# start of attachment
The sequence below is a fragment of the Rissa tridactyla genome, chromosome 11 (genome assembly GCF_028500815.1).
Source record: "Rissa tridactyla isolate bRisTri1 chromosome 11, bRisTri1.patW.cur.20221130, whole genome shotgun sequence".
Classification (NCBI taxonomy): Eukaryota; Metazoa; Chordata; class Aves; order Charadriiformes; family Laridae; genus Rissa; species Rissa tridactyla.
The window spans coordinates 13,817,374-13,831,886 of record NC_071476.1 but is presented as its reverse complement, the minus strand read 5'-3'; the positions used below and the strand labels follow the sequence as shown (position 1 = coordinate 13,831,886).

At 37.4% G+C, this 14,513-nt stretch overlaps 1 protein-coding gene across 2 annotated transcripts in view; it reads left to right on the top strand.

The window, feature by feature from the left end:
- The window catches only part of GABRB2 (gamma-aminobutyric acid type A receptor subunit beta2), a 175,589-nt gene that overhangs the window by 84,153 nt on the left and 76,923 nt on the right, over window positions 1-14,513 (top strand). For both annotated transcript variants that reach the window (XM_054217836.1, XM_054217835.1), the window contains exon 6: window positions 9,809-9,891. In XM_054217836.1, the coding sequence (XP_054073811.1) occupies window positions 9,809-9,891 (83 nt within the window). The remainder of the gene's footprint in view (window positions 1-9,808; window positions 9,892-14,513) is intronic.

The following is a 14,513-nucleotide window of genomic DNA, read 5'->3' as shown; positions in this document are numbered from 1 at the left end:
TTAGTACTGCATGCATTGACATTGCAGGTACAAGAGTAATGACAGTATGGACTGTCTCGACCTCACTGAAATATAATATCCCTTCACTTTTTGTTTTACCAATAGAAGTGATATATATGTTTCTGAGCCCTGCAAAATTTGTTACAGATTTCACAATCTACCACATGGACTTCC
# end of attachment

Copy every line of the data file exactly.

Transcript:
The sequence below is a fragment of the Rissa tridactyla genome, chromosome 11 (genome assembly GCF_028500815.1).
Source record: "Rissa tridactyla isolate bRisTri1 chromosome 11, bRisTri1.patW.cur.20221130, whole genome shotgun sequence".
Classification (NCBI taxonomy): Eukaryota; Metazoa; Chordata; class Aves; order Charadriiformes; family Laridae; genus Rissa; species Rissa tridactyla.
The window spans coordinates 13,817,374-13,831,886 of record NC_071476.1 but is presented as its reverse complement, the minus strand read 5'-3'; the positions used below and the strand labels follow the sequence as shown (position 1 = coordinate 13,831,886).

At 37.4% G+C, this 14,513-nt stretch overlaps 1 protein-coding gene across 2 annotated transcripts in view; it reads left to right on the top strand.

The window, feature by feature from the left end:
- The window catches only part of GABRB2 (gamma-aminobutyric acid type A receptor subunit beta2), a 175,589-nt gene that overhangs the window by 84,153 nt on the left and 76,923 nt on the right, over window positions 1-14,513 (top strand). For both annotated transcript variants that reach the window (XM_054217836.1, XM_054217835.1), the window contains exon 6: window positions 9,809-9,891. In XM_054217836.1, the coding sequence (XP_054073811.1) occupies window positions 9,809-9,891 (83 nt within the window). The remainder of the gene's footprint in view (window positions 1-9,808; window positions 9,892-14,513) is intronic.

The following is a 14,513-nucleotide window of genomic DNA, read 5'->3' as shown; positions in this document are numbered from 1 at the left end:
TTAGTACTGCATGCATTGACATTGCAGGTACAAGAGTAATGACAGTATGGACTGTCTCGACCTCACTGAAATATAATATCCCTTCACTTTTTGTTTTACCAATAGAAGTGATATATATGTTTCTGAGCCCTGCAAAATTTGTTACAGATTTCACAATCTACCACATGGACTTCC